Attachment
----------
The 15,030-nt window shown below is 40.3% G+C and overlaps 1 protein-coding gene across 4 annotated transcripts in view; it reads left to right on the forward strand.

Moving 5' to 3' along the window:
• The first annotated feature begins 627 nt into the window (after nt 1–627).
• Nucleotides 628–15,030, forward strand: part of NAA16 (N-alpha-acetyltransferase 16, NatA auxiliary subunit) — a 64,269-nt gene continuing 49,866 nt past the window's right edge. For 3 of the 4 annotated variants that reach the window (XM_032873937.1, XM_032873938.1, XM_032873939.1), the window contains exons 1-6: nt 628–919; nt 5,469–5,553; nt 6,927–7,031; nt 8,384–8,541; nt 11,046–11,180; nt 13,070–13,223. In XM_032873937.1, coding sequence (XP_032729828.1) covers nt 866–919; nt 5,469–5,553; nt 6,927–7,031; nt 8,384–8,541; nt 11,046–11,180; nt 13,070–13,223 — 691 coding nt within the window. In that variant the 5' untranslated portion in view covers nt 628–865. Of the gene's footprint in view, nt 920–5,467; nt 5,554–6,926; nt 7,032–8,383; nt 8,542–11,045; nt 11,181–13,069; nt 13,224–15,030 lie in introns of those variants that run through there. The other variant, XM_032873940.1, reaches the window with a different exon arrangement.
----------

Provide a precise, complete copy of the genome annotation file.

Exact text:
The 15,030-nt window shown below is 40.3% G+C and overlaps 1 protein-coding gene across 4 annotated transcripts in view; it reads left to right on the forward strand.

Moving 5' to 3' along the window:
• The first annotated feature begins 627 nt into the window (after nt 1–627).
• Nucleotides 628–15,030, forward strand: part of NAA16 (N-alpha-acetyltransferase 16, NatA auxiliary subunit) — a 64,269-nt gene continuing 49,866 nt past the window's right edge. For 3 of the 4 annotated variants that reach the window (XM_032873937.1, XM_032873938.1, XM_032873939.1), the window contains exons 1-6: nt 628–919; nt 5,469–5,553; nt 6,927–7,031; nt 8,384–8,541; nt 11,046–11,180; nt 13,070–13,223. In XM_032873937.1, coding sequence (XP_032729828.1) covers nt 866–919; nt 5,469–5,553; nt 6,927–7,031; nt 8,384–8,541; nt 11,046–11,180; nt 13,070–13,223 — 691 coding nt within the window. In that variant the 5' untranslated portion in view covers nt 628–865. Of the gene's footprint in view, nt 920–5,467; nt 5,554–6,926; nt 7,032–8,383; nt 8,542–11,045; nt 11,181–13,069; nt 13,224–15,030 lie in introns of those variants that run through there. The other variant, XM_032873940.1, reaches the window with a different exon arrangement.